Modern zoos and aquariums have always sought to improve the lives of animals in their care. Over time, more resources have been put towards veterinary and nutritional care, habitats have been built more complex, and animal care staff incorporate more behavior training (asking and rewarding animals for performing behaviors that benefit their care), enrichment (novel experiences that provide choices to animals and benefit their physical and psychological well-being), and keeper-animal relationship building into daily practice. Science overlaps into each of these areas and is becoming more prominent throughout the modern zoo. The Cincinnati Zoo & Botanical Garden is host to the world-renowned Center for Conservation and Research of Endangered Wildlife (CREW), which is working to conserve populations of endangered species. In addition, the Cincinnati Zoo & Botanical Garden has implemented a new initiative which aims to incorporate more scientific elements into the daily care of our individual animals residing at the Zoo.
The Association of Zoos & Aquariums (AZA) defines animal welfare as an “animal’s collective physical, emotional, and mental state over a period of time and [to which] can be measured on a continuum from good to poor.” Here at the Cincinnati Zoo & Botanical Garden (an AZA-accredited zoo), we’re striving for our animals to constantly be experiencing the “good” end of the animal welfare continuum (and beyond!), which over time evolved into a new concept and core initiative: Animal Excellence.
To the Cincinnati Zoo & Botanical Garden, Animal Excellence means a multitude of coinciding concepts. It means 1) that all animals entrusted in our care experience physical and nutritional wellness, 2) have environments that promote species-specific behavior and meet their social needs, 3) have the ability to cope with novel experiences, 4) develop positive relationships with care staff, and 5) have opportunity for meaningful choice and control. In striving for Animal Excellence, we’re beginning to take a more strategic and evidence-based approach towards continuously improving the experiences of the animals we care for. This strategy may involve behavior and welfare research, measurement of environmental variables, incorporation of scientific literature and best practices into future habitat design, and partnering with local universities and animal care experts.
One great example of our journey towards Animal Excellence is the work we’ve done to better understand and improve the experiences of our two polar bears, Little One and Anana.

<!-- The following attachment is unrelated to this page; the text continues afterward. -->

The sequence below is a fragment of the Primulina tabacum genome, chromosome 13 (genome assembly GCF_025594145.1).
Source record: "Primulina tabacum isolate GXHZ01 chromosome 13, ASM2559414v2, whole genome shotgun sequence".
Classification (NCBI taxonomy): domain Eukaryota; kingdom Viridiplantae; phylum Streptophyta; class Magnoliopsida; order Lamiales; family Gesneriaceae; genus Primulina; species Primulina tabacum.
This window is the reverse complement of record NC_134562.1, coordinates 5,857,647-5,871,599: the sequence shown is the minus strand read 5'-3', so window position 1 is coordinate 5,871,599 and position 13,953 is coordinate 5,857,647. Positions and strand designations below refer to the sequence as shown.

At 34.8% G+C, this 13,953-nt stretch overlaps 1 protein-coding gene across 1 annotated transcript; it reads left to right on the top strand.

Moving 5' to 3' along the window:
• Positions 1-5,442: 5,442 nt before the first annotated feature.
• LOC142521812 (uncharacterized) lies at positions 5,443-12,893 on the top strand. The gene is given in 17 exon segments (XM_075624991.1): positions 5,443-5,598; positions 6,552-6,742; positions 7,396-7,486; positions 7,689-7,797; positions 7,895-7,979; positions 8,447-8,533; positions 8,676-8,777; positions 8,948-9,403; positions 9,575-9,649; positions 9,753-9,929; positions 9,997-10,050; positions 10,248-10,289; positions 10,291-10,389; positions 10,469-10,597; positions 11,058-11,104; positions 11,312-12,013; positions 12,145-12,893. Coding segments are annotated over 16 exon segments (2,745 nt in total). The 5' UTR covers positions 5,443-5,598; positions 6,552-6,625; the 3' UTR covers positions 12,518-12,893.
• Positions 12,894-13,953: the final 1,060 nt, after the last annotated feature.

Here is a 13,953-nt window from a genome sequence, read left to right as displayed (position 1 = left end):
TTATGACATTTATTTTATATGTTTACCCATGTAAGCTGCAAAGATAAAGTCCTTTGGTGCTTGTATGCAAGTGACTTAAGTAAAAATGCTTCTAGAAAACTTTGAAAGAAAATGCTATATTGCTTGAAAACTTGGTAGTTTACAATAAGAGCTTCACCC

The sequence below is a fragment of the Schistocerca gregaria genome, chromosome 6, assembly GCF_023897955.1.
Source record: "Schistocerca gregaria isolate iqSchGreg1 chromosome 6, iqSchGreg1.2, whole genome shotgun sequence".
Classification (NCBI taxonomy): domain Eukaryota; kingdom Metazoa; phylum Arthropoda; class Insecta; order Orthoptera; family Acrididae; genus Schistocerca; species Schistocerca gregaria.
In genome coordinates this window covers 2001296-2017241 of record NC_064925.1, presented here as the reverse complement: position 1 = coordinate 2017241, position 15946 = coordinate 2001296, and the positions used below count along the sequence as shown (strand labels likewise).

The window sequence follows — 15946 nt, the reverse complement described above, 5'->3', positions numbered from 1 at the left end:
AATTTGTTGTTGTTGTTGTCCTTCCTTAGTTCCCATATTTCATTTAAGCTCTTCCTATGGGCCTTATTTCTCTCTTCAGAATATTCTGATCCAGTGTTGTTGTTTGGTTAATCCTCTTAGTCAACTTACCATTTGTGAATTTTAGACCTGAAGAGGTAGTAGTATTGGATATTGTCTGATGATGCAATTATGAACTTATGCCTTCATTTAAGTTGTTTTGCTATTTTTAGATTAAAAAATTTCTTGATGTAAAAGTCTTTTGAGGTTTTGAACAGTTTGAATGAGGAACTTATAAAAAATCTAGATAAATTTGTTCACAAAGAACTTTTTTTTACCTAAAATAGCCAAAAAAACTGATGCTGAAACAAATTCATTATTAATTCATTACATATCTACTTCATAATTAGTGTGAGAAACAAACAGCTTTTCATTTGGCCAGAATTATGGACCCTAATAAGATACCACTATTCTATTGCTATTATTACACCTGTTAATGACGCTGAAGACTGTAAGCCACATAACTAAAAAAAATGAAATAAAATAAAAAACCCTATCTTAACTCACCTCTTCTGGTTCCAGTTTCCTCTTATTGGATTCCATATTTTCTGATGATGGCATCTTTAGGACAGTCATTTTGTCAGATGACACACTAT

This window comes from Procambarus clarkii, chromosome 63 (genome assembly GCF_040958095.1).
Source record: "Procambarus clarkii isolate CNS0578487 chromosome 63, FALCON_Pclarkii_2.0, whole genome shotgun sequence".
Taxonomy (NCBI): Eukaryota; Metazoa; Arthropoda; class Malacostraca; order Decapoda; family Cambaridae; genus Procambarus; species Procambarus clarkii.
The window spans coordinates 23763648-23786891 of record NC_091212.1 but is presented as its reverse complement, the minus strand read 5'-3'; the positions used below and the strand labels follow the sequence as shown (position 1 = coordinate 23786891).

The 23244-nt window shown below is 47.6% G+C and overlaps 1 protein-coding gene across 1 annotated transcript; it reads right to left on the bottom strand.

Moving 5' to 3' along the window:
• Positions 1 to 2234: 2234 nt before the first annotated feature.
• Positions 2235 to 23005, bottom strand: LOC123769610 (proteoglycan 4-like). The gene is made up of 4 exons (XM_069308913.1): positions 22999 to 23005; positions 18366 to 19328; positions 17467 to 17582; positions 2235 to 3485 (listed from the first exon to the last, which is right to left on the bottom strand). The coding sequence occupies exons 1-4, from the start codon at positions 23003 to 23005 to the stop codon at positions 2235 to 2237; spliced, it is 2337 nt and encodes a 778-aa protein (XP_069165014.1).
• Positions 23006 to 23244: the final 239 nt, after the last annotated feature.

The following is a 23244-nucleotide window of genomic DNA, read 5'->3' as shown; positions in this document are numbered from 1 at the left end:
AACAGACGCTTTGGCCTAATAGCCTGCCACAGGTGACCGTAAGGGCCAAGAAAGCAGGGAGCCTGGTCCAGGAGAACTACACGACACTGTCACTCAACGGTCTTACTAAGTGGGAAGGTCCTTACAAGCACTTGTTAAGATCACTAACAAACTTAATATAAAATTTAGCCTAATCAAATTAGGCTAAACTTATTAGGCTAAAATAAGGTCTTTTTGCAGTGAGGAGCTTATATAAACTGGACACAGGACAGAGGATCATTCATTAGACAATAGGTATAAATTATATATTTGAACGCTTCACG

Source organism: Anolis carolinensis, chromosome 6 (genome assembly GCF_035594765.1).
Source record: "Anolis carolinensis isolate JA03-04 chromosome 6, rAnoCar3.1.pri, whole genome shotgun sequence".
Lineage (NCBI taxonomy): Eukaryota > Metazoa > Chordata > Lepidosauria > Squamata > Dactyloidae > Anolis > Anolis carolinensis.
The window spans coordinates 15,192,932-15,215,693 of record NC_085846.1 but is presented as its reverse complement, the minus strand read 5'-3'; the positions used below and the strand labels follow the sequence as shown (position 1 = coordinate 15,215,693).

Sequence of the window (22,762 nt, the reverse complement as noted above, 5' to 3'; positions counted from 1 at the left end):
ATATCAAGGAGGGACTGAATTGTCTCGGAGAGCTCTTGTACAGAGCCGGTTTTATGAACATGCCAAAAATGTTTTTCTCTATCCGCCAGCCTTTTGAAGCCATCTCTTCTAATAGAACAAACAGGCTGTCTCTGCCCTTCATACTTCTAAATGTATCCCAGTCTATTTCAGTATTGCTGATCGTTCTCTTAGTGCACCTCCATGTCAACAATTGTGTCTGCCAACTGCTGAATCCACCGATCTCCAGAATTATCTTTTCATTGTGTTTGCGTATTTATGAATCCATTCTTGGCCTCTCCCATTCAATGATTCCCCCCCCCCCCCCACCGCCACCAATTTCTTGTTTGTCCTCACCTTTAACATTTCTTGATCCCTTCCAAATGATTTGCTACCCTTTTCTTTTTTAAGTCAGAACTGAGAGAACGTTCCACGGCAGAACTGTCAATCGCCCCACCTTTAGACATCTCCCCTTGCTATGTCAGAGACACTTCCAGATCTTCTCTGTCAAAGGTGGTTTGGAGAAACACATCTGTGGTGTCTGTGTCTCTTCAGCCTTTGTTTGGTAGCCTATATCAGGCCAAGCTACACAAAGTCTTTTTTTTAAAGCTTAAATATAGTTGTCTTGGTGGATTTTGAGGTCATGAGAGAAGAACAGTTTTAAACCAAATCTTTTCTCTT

When female polar bear, Anana, came to Cincinnati just over a year ago, visitors may have noticed that she was quite weary of her new male roommate, Little One. Despite her loving interactions with care staff, Anana consistently kept a far distance from Little One and began to demonstrate some anxious behaviors. That’s when animal care and science staff came together to come up with a comprehensive plan to monitor the polar bears and make changes to promote Anana’s comfort. Since last spring:
- Months of behavioral and space usage research have taken place to better understand more about the bears’ activity patterns throughout the day, how they interact with one another, and how they utilize the two habitats and their dens.
- Care staff have given the polar bears 24-hour access to more of their behind-the-scenes dens, thus giving the bears more control over where they choose to be.
- New enrichment and habitat opportunities have been tested and evaluated, including provision of giant ice piles and live fish, access to more vegetation and substrates, and new large enrichment items to manipulate and play with.
- Plans for an additional water chiller have been developed (we want the water even colder!).
- Care staff have made great strides in their relationship building and behavior training plans, including training Anana to voluntarily participate in body part presentations and abdominal ultrasounds.
After months of behavior observations, habitat and management modifications, and more complex enrichment opportunities – not to mention the work Dr. Erin Curry of CREW has done on researching polar bear reproduction – we’ve started to see Anana really settle into her new home. A few weeks ago, we observed another milestone – Anana and Little One playing together! (Finally!)
Together, our care staff have over 78 years of combined experience caring for polar bears, and yet they’re still overjoyed with moments like this. Head keeper for the polar bears Lisa Vollmer had this to say, “I’ve been a part of the Cincinnati Zoo for over 30 years and have worked with 12 polar bears here. I am as awestruck with them today as I was then, and to see Little One and Anana getting along so well now after their rough start together makes all the hard work and sleepless nights worth it.”
We’re very excited about this development and look forward to continuing our progress towards Animal Excellence for our polar bears and other animal residents at the Cincinnati Zoo & Botanical Garden.
Join the Zoo in celebrating and conserving wildlife during International Polar Bear Day on Feb. 27, presented by Cold Jet. International Polar Bear Day invites visitors to learn more about these amazing animals through interactive discovering stations and special animal encounters. Next, help us make it a global day of action for the bears by taking part in our Thermostat Challenge at home, work, or school. Just lower your thermostat on February 27th to reduce your carbon emissions and help polar bears.
One thought on “Striving for Animal Excellence: Polar Bears”
I love watching Anana and Little One interacting so lovingly! I am assuming Anana is the smaller female and the larger is Little One, the male – am I correct?